Funding challenges increase international focus
Vice-chancellors in Britain are united in the view that this is the most challenging time to run a university in modern history. They are fighting to limit the damage of Brexit, which they fear will hit their recruitment and retention of great staff and students, crush vital research collaboration, and remove billions of pounds of funding. They are also wrestling with the likelihood of a major cut to tuition fees, with little hope in the sector that the government will plug the gap.
Last month in the US, Donald Trump proposed significant cuts to higher education funding in his 2020 budget, including reductions to student financial aid, and big cuts to the budgets of the two biggest public funders of research, the National Science Foundation and the National Institutes of Health. This follows major cuts in the aftermath of the economic crash of 2008-9, after which many universities ramped up their fees considerably.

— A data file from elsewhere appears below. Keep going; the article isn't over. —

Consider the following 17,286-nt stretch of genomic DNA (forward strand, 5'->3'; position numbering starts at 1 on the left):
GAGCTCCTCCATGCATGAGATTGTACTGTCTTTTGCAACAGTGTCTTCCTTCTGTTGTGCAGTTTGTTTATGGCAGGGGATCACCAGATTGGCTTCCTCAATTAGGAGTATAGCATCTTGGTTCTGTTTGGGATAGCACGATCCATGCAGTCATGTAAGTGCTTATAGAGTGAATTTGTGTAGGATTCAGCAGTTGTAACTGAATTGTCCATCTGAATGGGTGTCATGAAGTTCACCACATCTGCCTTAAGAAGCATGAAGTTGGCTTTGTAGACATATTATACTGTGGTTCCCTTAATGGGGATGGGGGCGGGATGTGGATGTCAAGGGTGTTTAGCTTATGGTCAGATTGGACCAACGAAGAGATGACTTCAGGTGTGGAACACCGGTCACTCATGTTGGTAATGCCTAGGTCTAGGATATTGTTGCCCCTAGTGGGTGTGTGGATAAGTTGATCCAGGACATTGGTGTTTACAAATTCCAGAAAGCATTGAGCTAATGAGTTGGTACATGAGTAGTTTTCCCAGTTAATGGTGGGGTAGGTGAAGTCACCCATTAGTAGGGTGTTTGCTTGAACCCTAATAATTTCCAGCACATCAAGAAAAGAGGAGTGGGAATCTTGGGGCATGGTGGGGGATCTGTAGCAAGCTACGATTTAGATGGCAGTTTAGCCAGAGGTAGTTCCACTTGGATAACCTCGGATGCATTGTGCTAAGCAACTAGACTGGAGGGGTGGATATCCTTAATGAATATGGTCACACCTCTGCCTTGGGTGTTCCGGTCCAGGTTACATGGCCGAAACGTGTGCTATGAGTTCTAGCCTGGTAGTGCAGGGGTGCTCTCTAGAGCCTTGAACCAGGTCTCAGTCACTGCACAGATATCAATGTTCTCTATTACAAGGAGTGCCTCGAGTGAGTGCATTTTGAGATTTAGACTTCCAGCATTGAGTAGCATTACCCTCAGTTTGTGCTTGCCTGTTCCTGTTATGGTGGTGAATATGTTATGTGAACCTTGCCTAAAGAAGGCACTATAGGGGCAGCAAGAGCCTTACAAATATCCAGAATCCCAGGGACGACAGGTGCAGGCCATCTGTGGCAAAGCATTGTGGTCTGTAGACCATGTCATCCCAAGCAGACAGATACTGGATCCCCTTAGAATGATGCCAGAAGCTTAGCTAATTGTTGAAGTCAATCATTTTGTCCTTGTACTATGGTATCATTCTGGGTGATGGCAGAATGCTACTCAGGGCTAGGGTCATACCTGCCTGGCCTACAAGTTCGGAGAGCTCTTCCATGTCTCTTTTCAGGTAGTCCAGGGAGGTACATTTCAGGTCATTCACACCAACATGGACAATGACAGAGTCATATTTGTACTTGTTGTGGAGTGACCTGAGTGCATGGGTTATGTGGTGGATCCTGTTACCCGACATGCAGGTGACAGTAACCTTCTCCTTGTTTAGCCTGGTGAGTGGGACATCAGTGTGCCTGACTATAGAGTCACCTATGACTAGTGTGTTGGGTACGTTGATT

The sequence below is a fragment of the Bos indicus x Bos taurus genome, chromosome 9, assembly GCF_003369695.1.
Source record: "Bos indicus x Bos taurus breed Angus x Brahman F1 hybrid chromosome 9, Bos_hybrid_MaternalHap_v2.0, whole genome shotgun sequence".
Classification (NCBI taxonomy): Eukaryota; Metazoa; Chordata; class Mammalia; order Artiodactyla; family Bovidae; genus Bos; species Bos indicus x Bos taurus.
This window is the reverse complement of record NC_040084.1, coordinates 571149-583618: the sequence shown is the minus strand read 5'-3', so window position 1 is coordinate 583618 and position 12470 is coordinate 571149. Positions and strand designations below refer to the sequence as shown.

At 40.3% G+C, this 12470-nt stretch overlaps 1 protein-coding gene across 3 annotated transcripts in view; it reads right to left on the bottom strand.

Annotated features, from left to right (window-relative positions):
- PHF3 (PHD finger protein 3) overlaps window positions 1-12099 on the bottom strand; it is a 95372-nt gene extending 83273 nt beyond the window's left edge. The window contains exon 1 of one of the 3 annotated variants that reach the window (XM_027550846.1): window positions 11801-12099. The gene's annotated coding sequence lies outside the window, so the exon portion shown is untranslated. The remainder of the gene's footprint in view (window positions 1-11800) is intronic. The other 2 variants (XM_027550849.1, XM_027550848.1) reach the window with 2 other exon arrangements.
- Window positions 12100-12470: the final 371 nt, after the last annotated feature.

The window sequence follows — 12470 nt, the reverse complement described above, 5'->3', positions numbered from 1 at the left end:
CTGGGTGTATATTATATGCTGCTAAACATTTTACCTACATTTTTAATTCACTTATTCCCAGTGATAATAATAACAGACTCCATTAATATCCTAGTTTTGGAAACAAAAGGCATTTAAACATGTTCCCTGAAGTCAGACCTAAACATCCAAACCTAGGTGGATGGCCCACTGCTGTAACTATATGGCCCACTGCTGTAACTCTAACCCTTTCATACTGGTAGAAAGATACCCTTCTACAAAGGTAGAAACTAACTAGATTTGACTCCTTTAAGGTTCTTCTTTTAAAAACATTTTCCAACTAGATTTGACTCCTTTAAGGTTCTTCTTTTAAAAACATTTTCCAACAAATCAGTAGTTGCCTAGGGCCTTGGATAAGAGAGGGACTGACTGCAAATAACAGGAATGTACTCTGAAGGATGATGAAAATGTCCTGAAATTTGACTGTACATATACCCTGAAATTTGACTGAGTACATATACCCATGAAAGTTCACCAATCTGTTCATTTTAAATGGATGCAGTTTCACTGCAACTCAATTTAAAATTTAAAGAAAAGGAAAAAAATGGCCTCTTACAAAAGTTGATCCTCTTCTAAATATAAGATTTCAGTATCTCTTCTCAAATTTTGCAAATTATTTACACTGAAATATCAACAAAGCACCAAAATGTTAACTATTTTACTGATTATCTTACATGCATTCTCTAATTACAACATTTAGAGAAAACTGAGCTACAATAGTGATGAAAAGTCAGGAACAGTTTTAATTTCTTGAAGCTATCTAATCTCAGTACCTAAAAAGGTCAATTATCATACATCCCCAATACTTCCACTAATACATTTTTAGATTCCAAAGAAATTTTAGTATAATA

In the final instalment of our 2VCs discussion series, Anna Fazackerley spoke to Janet Napolitano, President of the University of California, and Prof Hugh Brady, vice-chancellor of the University of Bristol, about enduring cuts and what the current political climate means for universities.
The University of California is a network of research institutions in America’s largest state. It has 10 separate university campuses, nine of which take undergraduates, including Berkeley and the University of California LA (UCLA). It also runs five medical centres and three national science laboratories, and has an operating budget of $36.5bn. Napolitano was the US secretary of homeland security under the former US President, Barack Obama, and has had a distinguished career in politics.
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